I do, however, hope Kirsten turns out to be a good coach. Here are the positives that I can see in Kirsten –

  • He has good test experience having played over 100 tests
  • Has a bit of coaching experience and he is an overseas coach
  • Being a young coach  (he is only 40 years of age), he would have modern ideas
  • His personality [I could be completely wrong here] seems to be more in the mould of John Wright than Greg Chappell

Whatever the case, I hope people who’ve been offered the job don’t watch the television documentary “Guru Greg” – that is bound to put them off from taking up the job…


India win first test

India scored the remaining 32 runs need for victory against Pakistan within the first hour this morning taking a 1-0 lead in the 3 test series. It was an all round team effort for India. Apart from Karthik who scored just 10 runs, pretty much everyone else contributed with the bat in a low scoring match. Jaffar scored a half century in the second innings to go with his 32 in the first innings. Dravid had scores of 38 and 34. Tendulkar got a second innings 56 and he along with Ganguly were partially responsible for making the winning target look small. The strike rate at which Ganguly scored also helped reduce the target quickly. Laxman and Dhoni both scored half centuries in the first innings and ensured that India were still in the game.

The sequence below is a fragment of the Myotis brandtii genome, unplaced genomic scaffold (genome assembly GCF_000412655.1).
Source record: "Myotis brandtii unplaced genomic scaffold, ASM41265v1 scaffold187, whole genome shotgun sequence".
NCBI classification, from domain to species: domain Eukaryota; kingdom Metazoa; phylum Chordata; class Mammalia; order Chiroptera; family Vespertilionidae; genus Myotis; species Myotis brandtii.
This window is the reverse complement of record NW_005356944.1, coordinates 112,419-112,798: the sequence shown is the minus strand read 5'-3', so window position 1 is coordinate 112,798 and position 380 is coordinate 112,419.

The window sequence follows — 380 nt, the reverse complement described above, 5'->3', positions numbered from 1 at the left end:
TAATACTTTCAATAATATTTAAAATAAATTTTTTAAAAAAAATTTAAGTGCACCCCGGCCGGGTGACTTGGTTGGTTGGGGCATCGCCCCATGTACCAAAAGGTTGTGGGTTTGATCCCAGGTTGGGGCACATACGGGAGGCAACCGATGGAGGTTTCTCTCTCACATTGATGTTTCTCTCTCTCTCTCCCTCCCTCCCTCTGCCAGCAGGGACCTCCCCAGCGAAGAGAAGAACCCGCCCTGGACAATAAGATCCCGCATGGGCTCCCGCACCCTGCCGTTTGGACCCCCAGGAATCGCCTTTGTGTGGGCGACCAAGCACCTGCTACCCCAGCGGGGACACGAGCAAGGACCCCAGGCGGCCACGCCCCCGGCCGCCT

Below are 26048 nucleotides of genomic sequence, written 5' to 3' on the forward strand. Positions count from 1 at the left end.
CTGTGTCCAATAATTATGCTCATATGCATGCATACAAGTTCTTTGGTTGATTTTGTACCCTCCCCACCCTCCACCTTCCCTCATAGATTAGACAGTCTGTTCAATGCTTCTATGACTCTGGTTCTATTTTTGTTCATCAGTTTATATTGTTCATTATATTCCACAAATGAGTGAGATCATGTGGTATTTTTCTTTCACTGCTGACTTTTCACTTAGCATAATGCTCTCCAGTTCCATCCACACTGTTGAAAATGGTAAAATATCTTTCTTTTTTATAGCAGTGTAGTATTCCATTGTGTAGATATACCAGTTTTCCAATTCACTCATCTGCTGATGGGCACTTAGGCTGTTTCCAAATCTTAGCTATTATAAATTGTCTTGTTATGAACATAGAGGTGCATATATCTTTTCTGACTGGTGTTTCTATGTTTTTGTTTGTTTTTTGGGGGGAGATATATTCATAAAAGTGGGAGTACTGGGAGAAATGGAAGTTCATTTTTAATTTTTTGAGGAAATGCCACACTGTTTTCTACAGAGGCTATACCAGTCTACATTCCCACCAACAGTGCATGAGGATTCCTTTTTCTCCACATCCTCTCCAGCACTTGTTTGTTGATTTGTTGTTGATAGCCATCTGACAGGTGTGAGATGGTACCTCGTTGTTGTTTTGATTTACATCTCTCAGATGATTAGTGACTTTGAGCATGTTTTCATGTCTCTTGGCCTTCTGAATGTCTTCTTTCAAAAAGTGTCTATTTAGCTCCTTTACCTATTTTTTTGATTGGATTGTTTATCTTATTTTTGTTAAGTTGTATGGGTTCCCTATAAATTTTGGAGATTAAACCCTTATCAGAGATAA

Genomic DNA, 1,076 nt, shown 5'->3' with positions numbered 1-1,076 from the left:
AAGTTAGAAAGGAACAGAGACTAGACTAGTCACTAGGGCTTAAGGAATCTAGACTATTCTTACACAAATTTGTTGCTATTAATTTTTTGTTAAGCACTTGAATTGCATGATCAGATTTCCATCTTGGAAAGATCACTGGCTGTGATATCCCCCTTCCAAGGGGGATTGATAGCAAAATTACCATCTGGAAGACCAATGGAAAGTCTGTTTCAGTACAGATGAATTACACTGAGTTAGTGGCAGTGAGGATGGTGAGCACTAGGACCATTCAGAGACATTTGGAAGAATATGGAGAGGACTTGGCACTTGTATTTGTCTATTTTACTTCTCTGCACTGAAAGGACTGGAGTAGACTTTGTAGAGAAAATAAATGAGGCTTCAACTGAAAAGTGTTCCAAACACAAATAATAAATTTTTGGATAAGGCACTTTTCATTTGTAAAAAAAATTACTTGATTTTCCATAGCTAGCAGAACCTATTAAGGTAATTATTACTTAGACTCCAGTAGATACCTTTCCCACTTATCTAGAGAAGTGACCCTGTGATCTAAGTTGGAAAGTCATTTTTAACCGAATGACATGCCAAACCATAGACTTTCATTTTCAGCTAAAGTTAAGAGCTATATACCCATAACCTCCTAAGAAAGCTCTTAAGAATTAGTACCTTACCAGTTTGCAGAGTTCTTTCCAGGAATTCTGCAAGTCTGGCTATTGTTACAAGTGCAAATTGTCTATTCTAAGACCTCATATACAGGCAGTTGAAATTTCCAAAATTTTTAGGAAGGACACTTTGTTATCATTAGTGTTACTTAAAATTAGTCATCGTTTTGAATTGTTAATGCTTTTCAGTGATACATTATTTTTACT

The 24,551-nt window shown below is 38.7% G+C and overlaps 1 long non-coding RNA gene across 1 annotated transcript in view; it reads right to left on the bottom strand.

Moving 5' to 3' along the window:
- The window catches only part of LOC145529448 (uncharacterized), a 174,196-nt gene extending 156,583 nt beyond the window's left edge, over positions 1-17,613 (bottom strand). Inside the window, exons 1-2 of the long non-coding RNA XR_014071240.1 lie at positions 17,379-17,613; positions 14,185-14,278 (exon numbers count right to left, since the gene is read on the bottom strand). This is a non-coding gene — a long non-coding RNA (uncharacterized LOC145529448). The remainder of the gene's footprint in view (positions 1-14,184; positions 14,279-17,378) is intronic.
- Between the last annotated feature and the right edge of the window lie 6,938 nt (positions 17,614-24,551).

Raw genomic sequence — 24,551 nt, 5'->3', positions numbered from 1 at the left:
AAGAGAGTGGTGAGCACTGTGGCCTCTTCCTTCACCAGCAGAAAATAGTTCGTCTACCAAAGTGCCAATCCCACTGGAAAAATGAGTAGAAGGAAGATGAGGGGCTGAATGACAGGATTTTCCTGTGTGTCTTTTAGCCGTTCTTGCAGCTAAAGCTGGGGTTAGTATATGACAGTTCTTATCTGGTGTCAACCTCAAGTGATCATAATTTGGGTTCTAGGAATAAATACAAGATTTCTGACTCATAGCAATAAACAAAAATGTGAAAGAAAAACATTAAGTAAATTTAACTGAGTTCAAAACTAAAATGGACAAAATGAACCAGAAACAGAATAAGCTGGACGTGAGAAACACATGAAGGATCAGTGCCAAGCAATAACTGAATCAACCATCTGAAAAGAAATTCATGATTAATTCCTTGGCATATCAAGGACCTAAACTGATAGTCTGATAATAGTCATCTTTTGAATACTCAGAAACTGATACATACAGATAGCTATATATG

For the bowlers, Kumble led with 7 wickets and Zaheer grabbed 4 for the match. Harbhajan took 3 wickets while Ganguly surprisingly ended up with the same number of wickets (not to mention the vital breakthroughs at the right moment). Munaf bowled well in the first innings, but had to settle for just one wicket.

There were several positives from the games –